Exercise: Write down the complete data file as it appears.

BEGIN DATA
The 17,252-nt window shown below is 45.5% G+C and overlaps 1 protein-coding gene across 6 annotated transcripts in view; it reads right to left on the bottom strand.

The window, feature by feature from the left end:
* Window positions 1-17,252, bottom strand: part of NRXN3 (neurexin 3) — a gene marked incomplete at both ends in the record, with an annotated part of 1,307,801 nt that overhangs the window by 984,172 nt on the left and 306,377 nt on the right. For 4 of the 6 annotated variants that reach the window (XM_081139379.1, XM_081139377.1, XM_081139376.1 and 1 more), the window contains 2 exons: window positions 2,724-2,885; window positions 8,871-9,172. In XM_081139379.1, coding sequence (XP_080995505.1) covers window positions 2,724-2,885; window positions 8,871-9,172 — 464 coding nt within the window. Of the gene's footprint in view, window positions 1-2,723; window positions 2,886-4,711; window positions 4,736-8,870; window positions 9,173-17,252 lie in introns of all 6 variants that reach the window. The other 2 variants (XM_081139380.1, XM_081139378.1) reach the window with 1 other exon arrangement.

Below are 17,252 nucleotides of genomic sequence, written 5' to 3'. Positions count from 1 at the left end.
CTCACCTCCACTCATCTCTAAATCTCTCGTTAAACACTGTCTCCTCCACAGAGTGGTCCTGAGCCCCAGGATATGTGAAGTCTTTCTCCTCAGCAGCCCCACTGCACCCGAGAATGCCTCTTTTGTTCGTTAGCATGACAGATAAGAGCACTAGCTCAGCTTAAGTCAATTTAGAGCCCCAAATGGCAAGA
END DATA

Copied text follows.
The 17,252-nt window shown below is 45.5% G+C and overlaps 1 protein-coding gene across 6 annotated transcripts in view; it reads right to left on the bottom strand.

The window, feature by feature from the left end:
* Window positions 1-17,252, bottom strand: part of NRXN3 (neurexin 3) — a gene marked incomplete at both ends in the record, with an annotated part of 1,307,801 nt that overhangs the window by 984,172 nt on the left and 306,377 nt on the right. For 4 of the 6 annotated variants that reach the window (XM_081139379.1, XM_081139377.1, XM_081139376.1 and 1 more), the window contains 2 exons: window positions 2,724-2,885; window positions 8,871-9,172. In XM_081139379.1, coding sequence (XP_080995505.1) covers window positions 2,724-2,885; window positions 8,871-9,172 — 464 coding nt within the window. Of the gene's footprint in view, window positions 1-2,723; window positions 2,886-4,711; window positions 4,736-8,870; window positions 9,173-17,252 lie in introns of all 6 variants that reach the window. The other 2 variants (XM_081139380.1, XM_081139378.1) reach the window with 1 other exon arrangement.

Below are 17,252 nucleotides of genomic sequence, written 5' to 3'. Positions count from 1 at the left end.
CTCACCTCCACTCATCTCTAAATCTCTCGTTAAACACTGTCTCCTCCACAGAGTGGTCCTGAGCCCCAGGATATGTGAAGTCTTTCTCCTCAGCAGCCCCACTGCACCCGAGAATGCCTCTTTTGTTCGTTAGCATGACAGATAAGAGCACTAGCTCAGCTTAAGTCAATTTAGAGCCCCAAATGGCAAGA